10 Songs, 41 Minutes

EDITORS’ NOTES

With the great multi-instrumentalist David Lindley adding his musical voice to Jackson Browne’s nuanced songs of love and loss, For Everyman is an entrancing follow-up to his stellar self-titled debut (also known as Saturate Before Using). The Eagles had a hit with his “Take It Easy” (Glenn Frey adding a verse when Browne didn’t complete the song), and “These Days” became a calling card for Gregg Allman. Browne turns up the rock ‘n’ roll for “Redneck Friend” but elsewhere finds his groove as a singer/songwriter with an eloquent way of saying things. “Our Lady of the Well,” “Colors of the Sun,” and “The Times You’ve Come” show rich lyricism balanced with melodies that ache and weep like no other early-‘70s music, shy of Neil Young’s. Browne’s excellence comes to a dramatic close with the epic “For Everyman.” However, his lighter side comes to the surface on the joyful “Ready or Not” about pending fatherhood. All of Browne’s ‘70s work is essential. It’s scary to think that he’d actually surpass himself with his next album, the classic Late for the Sky.

EDITORS’ NOTES

With the great multi-instrumentalist David Lindley adding his musical voice to Jackson Browne’s nuanced songs of love and loss, For Everyman is an entrancing follow-up to his stellar self-titled debut (also known as Saturate Before Using). The Eagles had a hit with his “Take It Easy” (Glenn Frey adding a verse when Browne didn’t complete the song), and “These Days” became a calling card for Gregg Allman. Browne turns up the rock ‘n’ roll for “Redneck Friend” but elsewhere finds his groove as a singer/songwriter with an eloquent way of saying things. “Our Lady of the Well,” “Colors of the Sun,” and “The Times You’ve Come” show rich lyricism balanced with melodies that ache and weep like no other early-‘70s music, shy of Neil Young’s. Browne’s excellence comes to a dramatic close with the epic “For Everyman.” However, his lighter side comes to the surface on the joyful “Ready or Not” about pending fatherhood. All of Browne’s ‘70s work is essential. It’s scary to think that he’d actually surpass himself with his next album, the classic Late for the Sky.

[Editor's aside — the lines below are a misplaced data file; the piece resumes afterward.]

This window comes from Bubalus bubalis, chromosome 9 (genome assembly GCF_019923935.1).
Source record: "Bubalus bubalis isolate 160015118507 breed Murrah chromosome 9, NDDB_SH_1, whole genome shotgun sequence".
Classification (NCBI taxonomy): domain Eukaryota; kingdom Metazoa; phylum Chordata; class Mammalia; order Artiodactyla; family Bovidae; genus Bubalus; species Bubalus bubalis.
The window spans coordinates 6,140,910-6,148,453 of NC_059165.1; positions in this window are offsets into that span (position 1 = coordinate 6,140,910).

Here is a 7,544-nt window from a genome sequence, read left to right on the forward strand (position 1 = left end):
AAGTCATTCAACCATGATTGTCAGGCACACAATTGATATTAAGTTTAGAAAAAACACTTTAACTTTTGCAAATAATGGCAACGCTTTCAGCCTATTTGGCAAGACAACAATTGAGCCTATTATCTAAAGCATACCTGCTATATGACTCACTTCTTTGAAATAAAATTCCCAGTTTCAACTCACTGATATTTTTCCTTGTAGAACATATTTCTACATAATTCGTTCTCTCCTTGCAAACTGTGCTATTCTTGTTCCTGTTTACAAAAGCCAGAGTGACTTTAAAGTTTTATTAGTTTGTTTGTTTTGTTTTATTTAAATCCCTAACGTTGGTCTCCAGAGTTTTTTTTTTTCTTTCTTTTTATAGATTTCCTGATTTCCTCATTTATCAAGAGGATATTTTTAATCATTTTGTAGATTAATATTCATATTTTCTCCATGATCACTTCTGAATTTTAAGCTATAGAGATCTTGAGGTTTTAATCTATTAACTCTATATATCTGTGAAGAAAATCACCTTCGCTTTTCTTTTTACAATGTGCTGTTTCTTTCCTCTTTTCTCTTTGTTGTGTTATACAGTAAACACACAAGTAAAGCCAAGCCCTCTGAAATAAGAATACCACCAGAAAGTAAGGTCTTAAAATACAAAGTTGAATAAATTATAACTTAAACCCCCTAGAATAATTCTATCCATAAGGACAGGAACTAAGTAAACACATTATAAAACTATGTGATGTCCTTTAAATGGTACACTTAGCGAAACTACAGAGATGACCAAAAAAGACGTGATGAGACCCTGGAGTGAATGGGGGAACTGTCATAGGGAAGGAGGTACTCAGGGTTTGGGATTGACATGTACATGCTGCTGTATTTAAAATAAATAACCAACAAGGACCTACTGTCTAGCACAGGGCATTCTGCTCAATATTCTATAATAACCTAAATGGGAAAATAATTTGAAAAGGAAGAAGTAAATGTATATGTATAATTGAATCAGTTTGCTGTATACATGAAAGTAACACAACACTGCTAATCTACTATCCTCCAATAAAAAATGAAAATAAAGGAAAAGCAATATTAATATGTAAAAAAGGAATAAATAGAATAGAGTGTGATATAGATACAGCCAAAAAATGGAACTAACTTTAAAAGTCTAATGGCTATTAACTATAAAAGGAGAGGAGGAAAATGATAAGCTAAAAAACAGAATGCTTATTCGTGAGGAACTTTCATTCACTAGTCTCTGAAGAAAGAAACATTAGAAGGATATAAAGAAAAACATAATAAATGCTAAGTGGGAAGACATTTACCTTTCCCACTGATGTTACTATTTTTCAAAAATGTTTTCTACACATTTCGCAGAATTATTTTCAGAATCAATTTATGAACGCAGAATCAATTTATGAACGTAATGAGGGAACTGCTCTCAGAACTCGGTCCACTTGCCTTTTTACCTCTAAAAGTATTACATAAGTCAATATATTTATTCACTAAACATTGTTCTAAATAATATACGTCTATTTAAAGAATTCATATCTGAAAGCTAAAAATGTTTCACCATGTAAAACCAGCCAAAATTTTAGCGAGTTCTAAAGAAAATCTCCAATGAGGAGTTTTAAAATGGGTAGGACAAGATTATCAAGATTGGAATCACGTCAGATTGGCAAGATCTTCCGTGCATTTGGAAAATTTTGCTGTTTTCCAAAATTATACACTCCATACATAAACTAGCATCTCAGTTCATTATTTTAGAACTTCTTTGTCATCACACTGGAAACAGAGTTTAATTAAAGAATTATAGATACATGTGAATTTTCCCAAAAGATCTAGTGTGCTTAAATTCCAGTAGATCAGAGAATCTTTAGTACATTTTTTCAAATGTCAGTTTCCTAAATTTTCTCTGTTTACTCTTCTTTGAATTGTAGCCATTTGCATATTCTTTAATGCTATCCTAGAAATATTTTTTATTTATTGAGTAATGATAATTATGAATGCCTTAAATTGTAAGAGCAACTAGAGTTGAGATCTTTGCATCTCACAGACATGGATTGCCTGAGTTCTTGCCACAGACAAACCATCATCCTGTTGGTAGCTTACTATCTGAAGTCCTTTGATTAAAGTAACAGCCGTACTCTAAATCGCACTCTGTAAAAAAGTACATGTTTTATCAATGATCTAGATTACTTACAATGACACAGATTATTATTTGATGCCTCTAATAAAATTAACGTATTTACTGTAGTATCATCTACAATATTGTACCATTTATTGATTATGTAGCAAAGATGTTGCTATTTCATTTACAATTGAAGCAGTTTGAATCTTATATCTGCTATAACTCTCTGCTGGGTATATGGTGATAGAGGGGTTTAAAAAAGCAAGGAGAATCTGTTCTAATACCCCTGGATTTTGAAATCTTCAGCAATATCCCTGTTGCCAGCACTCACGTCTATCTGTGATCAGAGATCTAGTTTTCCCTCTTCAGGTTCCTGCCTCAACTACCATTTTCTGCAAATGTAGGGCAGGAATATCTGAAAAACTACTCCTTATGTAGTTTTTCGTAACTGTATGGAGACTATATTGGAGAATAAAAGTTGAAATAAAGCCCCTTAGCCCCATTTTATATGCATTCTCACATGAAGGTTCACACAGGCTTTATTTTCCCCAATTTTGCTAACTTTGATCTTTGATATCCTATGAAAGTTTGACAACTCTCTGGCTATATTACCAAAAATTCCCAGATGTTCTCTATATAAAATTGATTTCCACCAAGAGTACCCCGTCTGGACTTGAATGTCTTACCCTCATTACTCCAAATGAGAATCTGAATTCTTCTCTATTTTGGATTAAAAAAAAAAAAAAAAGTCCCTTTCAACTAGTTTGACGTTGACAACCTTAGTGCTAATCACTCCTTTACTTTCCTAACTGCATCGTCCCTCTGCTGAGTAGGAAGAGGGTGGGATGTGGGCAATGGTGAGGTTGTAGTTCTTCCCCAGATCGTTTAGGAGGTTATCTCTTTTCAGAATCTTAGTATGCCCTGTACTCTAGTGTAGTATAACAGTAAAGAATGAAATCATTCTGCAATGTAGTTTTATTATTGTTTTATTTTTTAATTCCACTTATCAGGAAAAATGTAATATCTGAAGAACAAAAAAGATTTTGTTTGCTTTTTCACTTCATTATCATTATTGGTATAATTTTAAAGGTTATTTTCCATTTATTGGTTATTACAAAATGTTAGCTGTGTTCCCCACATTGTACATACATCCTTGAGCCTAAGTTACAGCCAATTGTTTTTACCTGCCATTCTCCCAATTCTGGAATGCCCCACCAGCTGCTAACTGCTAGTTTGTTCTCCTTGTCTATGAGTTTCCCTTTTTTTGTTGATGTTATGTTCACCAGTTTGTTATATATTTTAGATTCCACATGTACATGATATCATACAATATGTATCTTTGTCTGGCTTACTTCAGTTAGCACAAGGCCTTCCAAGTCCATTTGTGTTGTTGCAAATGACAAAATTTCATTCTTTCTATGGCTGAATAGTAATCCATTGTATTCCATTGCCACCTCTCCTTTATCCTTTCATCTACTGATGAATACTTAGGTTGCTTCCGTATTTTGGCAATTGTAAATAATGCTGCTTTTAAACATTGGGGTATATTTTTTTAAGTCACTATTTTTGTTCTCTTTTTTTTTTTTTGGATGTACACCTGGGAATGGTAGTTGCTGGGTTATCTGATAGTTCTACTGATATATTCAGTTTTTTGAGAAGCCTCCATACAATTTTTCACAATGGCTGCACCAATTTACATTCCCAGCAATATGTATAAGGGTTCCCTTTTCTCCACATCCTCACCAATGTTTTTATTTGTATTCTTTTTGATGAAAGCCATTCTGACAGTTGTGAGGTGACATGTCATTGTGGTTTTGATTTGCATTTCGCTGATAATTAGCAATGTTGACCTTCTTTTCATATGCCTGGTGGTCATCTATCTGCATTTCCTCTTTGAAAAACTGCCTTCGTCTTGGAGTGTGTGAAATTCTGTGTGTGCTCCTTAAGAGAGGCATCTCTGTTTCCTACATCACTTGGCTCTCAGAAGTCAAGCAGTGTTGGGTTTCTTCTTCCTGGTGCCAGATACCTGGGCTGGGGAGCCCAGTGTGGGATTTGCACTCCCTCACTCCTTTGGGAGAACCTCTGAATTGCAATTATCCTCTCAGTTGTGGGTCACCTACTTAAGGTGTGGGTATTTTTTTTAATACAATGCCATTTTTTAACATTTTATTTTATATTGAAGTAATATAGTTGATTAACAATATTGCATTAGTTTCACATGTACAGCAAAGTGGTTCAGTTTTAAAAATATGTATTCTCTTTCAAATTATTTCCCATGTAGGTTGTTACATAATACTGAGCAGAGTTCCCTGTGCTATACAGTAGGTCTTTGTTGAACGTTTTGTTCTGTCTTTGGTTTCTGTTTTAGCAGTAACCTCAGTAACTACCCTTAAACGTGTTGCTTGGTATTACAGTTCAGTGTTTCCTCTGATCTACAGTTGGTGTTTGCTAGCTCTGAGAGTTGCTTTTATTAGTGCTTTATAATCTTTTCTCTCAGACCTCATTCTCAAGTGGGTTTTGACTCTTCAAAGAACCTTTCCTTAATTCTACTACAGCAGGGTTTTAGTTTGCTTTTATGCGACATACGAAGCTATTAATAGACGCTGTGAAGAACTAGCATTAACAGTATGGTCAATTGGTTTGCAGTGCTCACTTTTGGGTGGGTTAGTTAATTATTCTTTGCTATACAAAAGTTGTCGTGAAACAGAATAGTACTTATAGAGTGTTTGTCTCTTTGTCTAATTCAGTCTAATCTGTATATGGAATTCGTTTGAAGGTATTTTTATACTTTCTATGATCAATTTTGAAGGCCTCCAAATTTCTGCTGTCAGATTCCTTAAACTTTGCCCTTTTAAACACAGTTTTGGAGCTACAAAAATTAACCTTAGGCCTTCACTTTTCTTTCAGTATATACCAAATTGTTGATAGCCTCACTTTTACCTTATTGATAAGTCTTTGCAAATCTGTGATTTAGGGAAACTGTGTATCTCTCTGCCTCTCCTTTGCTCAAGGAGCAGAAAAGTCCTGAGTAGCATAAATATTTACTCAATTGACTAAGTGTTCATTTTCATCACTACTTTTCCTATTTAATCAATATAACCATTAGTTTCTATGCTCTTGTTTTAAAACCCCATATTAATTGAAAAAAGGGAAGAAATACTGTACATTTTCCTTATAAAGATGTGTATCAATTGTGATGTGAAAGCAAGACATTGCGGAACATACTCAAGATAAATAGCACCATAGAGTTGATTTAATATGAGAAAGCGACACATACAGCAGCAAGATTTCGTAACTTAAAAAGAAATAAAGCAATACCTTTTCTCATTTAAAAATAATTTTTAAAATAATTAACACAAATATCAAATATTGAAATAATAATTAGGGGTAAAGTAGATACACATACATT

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Ratings and Reviews

4.8 out of 5
48 Ratings

48 Ratings

Old DW ,

Title Says it All

This is Jackson Browne at his finest. For me, this album began a lifelong appreciation for thoughtful, lyrical music. Jackson’s version of `Take it Easy’ is better than the Eagles’ version and `These Days’ may be Jackson’s best song. While his depth is shown off by songs like `Colors Of The Sun’, `The Times You've Come’, `Sing My Songs To Me’ and ` For Everyman’, he shows his lighter side with `Red Neck Friend’ and `Ready or Not’. This album is truly a gift to all of us.

David Byrne 77 ,

Increadible

Finally iTunes got its hands on the rights to this entire album, which is one of Browne's best, up there with Jackson Browne (or Saturate Before Using), and Late For the Sky. It is also a necessity for any Browne fan to own. Everysone is awesome material and increadibly insightful on the part of Browne, unlike some of his later work. Tracks 1, 5, 6, and 10 are some of my favorites, and Browne had some awesome artists join him, including David Lindley on slide guitar, backups Don Henley and Glenn Fry from the Eagels, as well as David Crosby and Bonnie Raitt, and Elton John as painist on Red Neck Friend (called Rockaday Johnnie in the liner notes). Also, These Days, covered by Gregg Allman and Nico, is probably the most amazing track on the album. Buy it now!

novice snob ,

Compete Jackson Browne

For Everyman is arguably the strongest album top-to-bottom Browne has ever recorded. Every song is at least a triple if not a homerun. Great textures and even better lyrics, which range from dreamlike (Colors of the Sun, Sing My Songs to Me), humorous (Red Neck Friend, Ready Or Not), or the glorious meloncholy and introspection he is best known for. It blows my mind Browne wrote the poignant "These Days" in his teens! Not just that, David Lindley's weepy guitar is just as jaw dropping. The album ends with a segue to the opus "For Everyman", which still stands with the bes of Browne's work. This is one of the gems in Browne's catalogue for sure.

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